A man was seated at a table of 5, and had a voice that was simply annoying, and he wouldn't shut up.  Before I could finish eating he had run off every man at his table, a few leaving plates half full.  When the last guy left, he got up and found a table of 3 near the back.  He must've been a regular caused he seemed to know everyone.

I hurriedly finished eating, leaving my pleasant waitress a 3 dollar tip, American.  Standing at the check out, the cashier said, "back on the road huh?"  "Yeah baby, I'm outta here before that joker finds me." 

Across the street from Donna's was a nearby Esso station.  I was on 3 bars but decided to top off, so went over.

Russell is the kind of town you find on the Yellowhead.  Each one had a place like Donna's catering to the trucks that use Highway 16 to bring goods and connect Western and Eastern Canada.  I noticed French influence is a lot less prominent on the western prairies.  If Quebec secedes one day, I doubt if the good folks of Russell would give it a passing thought.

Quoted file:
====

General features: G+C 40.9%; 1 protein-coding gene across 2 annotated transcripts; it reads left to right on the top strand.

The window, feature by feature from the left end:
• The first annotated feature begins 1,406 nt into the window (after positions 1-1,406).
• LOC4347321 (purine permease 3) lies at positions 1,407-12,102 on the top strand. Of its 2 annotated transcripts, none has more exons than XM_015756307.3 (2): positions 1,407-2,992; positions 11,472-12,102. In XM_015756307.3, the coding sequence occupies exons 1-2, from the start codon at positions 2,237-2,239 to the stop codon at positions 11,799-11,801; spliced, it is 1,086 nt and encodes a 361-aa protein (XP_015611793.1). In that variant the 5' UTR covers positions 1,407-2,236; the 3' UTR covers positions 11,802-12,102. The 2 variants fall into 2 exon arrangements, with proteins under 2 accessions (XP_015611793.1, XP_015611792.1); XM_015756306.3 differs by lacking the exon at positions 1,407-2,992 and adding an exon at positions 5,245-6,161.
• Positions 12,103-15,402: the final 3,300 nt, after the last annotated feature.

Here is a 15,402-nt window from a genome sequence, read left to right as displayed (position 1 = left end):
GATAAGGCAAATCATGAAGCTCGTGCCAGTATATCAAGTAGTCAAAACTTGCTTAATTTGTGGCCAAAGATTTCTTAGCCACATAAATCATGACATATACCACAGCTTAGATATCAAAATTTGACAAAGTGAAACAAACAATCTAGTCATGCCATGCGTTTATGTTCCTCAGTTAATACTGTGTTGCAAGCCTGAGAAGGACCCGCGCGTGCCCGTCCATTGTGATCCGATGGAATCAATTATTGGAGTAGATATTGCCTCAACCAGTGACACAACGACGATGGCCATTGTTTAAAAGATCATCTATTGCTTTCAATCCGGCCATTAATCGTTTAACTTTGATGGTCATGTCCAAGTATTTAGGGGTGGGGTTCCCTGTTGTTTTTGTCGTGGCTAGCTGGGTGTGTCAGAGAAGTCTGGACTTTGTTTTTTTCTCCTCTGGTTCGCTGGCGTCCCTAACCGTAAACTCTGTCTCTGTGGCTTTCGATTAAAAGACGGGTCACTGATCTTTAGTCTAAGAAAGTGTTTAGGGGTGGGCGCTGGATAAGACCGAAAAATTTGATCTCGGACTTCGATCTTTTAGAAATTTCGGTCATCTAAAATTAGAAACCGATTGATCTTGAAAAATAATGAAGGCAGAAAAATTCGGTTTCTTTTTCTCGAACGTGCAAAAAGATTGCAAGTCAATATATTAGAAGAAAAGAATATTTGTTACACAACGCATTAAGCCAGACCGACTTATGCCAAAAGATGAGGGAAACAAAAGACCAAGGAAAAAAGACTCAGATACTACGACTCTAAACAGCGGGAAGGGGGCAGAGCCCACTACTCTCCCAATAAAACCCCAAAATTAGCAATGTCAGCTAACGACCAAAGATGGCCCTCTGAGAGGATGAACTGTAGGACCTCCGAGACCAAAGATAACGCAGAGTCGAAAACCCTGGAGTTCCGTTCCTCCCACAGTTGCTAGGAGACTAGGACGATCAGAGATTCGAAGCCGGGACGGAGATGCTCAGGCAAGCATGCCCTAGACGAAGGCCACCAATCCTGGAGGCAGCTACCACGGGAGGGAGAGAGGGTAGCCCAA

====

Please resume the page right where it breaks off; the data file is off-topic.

Each town also had a good car wash.  Many of the streets and roads out here were dirt.  Dusty cars and trucks were easy to find, and the washes always seemed to have someone inside spraying away.

The Yellowhead is a good road for 100mph cruising.  Long and straight, making it easy to pass slower cars.  I didn't see one LEO between Portage and Saskatoon on this day.

After lunch, the sun warmed things up and I removed the sweatshirt and rode with the screen a little further down.  The miles grew more tedious, because there were no route changes to look forward to.  Route changes are a easy way to mark progress.  If you change routes 3 times in 60 miles it makes you feel like you covered 300, but it was just the Yellowhead and me.

When I came to an interesting town, I'd filter off the Yellowhead and look around.  I took the picture below in a town I failed to get the name off.  I found the statue a few blocks away from the highway.  The tree lined streets were quiet, and the houses looked lived in, and warm.  I thought I'd be able to zoom in on the pic and get the town name off the monument for future reference, but I was on the wrong side.  I do know the memorial is for WWI vets.